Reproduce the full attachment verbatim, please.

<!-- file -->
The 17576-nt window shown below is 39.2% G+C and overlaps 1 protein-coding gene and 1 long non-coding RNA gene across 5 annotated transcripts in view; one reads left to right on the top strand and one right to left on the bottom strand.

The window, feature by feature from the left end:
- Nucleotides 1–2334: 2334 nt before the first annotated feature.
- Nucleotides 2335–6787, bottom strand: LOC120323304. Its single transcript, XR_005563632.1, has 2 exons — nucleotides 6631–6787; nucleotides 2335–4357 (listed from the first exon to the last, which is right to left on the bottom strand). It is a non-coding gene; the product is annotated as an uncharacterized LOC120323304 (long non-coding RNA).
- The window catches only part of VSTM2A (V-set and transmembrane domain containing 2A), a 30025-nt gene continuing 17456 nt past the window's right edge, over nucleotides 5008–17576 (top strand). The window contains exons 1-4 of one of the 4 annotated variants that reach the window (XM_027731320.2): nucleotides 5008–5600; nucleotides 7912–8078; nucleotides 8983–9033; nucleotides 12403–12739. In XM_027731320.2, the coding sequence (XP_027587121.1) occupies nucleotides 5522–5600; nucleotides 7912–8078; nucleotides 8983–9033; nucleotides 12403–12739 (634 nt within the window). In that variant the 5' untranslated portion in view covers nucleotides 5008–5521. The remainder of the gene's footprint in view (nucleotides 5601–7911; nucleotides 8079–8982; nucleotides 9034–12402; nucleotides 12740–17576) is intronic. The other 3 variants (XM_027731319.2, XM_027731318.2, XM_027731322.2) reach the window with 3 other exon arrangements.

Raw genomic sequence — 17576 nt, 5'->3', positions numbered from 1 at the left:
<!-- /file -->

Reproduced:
The 17576-nt window shown below is 39.2% G+C and overlaps 1 protein-coding gene and 1 long non-coding RNA gene across 5 annotated transcripts in view; one reads left to right on the top strand and one right to left on the bottom strand.

The window, feature by feature from the left end:
- Nucleotides 1–2334: 2334 nt before the first annotated feature.
- Nucleotides 2335–6787, bottom strand: LOC120323304. Its single transcript, XR_005563632.1, has 2 exons — nucleotides 6631–6787; nucleotides 2335–4357 (listed from the first exon to the last, which is right to left on the bottom strand). It is a non-coding gene; the product is annotated as an uncharacterized LOC120323304 (long non-coding RNA).
- The window catches only part of VSTM2A (V-set and transmembrane domain containing 2A), a 30025-nt gene continuing 17456 nt past the window's right edge, over nucleotides 5008–17576 (top strand). The window contains exons 1-4 of one of the 4 annotated variants that reach the window (XM_027731320.2): nucleotides 5008–5600; nucleotides 7912–8078; nucleotides 8983–9033; nucleotides 12403–12739. In XM_027731320.2, the coding sequence (XP_027587121.1) occupies nucleotides 5522–5600; nucleotides 7912–8078; nucleotides 8983–9033; nucleotides 12403–12739 (634 nt within the window). In that variant the 5' untranslated portion in view covers nucleotides 5008–5521. The remainder of the gene's footprint in view (nucleotides 5601–7911; nucleotides 8079–8982; nucleotides 9034–12402; nucleotides 12740–17576) is intronic. The other 3 variants (XM_027731319.2, XM_027731318.2, XM_027731322.2) reach the window with 3 other exon arrangements.

Raw genomic sequence — 17576 nt, 5'->3', positions numbered from 1 at the left: